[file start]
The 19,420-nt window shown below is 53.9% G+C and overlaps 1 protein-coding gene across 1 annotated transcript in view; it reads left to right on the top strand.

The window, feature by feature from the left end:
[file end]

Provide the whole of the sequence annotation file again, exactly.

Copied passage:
The 19,420-nt window shown below is 53.9% G+C and overlaps 1 protein-coding gene across 1 annotated transcript in view; it reads left to right on the top strand.

The window, feature by feature from the left end: